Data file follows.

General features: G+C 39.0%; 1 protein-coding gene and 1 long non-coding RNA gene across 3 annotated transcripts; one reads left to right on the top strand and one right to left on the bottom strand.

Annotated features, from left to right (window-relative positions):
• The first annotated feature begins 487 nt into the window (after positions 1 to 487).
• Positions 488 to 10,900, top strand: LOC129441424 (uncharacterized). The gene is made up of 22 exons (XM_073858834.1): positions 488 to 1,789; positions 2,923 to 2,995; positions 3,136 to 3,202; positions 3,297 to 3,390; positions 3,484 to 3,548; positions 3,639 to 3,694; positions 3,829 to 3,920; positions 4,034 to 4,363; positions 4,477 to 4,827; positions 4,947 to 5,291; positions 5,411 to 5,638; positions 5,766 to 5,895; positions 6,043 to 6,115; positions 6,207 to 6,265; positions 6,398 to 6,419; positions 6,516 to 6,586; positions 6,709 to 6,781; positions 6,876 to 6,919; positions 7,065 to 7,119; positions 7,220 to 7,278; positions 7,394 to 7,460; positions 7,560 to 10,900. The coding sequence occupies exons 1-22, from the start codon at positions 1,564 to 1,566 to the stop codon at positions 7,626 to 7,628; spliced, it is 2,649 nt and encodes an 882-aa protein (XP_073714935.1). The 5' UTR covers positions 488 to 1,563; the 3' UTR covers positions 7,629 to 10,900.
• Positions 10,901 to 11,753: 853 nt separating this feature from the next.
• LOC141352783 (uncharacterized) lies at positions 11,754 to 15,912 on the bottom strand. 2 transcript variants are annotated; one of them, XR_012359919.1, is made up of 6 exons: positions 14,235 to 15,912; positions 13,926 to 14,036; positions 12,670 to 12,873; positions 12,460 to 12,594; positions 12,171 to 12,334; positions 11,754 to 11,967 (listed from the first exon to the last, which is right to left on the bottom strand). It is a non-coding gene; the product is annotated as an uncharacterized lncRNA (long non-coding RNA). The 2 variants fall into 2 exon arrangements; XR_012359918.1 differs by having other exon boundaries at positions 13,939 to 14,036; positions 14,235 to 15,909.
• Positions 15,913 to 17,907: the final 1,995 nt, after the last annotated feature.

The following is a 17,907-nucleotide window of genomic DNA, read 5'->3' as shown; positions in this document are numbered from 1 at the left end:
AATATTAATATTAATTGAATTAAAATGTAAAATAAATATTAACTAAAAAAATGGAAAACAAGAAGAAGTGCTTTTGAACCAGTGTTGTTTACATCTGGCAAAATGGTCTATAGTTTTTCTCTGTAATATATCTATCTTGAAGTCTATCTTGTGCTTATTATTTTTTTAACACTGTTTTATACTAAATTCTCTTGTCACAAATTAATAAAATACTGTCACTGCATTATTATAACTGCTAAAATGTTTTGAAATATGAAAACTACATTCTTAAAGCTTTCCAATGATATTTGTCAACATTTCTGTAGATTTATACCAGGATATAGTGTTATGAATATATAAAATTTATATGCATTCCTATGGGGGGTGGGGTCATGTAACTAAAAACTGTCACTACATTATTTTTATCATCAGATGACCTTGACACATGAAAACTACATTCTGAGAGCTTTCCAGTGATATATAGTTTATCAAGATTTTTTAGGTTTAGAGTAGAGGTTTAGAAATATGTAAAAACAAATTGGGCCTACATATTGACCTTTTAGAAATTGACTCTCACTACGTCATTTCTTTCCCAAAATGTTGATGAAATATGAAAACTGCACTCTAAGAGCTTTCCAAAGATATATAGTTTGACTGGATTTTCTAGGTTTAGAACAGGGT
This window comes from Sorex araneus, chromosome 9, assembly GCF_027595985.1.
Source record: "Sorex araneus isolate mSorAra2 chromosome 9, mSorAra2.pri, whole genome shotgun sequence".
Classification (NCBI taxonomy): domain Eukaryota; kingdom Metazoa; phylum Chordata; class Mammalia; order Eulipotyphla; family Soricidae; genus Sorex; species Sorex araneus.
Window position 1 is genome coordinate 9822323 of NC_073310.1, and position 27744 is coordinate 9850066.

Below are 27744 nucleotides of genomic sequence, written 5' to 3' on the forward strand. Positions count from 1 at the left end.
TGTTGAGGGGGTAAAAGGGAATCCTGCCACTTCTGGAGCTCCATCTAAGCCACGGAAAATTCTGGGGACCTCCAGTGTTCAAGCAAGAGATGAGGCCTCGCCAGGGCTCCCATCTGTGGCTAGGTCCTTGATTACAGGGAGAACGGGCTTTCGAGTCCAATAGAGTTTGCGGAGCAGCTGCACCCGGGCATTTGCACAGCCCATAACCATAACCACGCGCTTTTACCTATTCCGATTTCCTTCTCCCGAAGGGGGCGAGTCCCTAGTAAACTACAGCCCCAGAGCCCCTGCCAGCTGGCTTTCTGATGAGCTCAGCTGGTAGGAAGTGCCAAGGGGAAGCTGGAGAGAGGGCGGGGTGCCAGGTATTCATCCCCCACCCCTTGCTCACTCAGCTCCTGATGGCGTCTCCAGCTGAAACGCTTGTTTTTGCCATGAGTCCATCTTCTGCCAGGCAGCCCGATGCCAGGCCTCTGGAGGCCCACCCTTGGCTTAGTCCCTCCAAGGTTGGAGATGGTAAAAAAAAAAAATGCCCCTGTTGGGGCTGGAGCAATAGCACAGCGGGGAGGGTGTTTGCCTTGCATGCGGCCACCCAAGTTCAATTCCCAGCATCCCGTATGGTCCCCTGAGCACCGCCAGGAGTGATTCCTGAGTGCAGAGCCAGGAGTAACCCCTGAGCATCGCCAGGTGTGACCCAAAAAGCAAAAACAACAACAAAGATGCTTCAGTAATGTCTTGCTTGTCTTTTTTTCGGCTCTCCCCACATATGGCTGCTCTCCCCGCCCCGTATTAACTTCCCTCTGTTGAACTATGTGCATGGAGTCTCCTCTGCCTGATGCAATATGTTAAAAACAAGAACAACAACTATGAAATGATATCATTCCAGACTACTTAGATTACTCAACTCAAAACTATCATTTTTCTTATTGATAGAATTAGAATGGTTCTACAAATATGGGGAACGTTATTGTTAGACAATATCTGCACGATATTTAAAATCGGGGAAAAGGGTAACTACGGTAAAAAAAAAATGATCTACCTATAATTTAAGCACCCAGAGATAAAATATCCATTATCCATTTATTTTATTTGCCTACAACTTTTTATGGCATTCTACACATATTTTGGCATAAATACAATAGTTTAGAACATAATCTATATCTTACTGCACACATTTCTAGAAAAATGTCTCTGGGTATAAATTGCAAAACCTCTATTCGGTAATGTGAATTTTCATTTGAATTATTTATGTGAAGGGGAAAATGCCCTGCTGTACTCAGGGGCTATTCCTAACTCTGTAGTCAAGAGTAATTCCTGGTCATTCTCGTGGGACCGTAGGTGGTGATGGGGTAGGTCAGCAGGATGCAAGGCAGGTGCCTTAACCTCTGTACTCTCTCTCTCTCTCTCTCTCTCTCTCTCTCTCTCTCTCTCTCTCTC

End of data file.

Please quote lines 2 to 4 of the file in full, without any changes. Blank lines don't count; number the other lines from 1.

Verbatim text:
Annotated features, from left to right (window-relative positions):
• The first annotated feature begins 487 nt into the window (after positions 1 to 487).
• Positions 488 to 10,900, top strand: LOC129441424 (uncharacterized). The gene is made up of 22 exons (XM_073858834.1): positions 488 to 1,789; positions 2,923 to 2,995; positions 3,136 to 3,202; positions 3,297 to 3,390; positions 3,484 to 3,548; positions 3,639 to 3,694; positions 3,829 to 3,920; positions 4,034 to 4,363; positions 4,477 to 4,827; positions 4,947 to 5,291; positions 5,411 to 5,638; positions 5,766 to 5,895; positions 6,043 to 6,115; positions 6,207 to 6,265; positions 6,398 to 6,419; positions 6,516 to 6,586; positions 6,709 to 6,781; positions 6,876 to 6,919; positions 7,065 to 7,119; positions 7,220 to 7,278; positions 7,394 to 7,460; positions 7,560 to 10,900. The coding sequence occupies exons 1-22, from the start codon at positions 1,564 to 1,566 to the stop codon at positions 7,626 to 7,628; spliced, it is 2,649 nt and encodes an 882-aa protein (XP_073714935.1). The 5' UTR covers positions 488 to 1,563; the 3' UTR covers positions 7,629 to 10,900.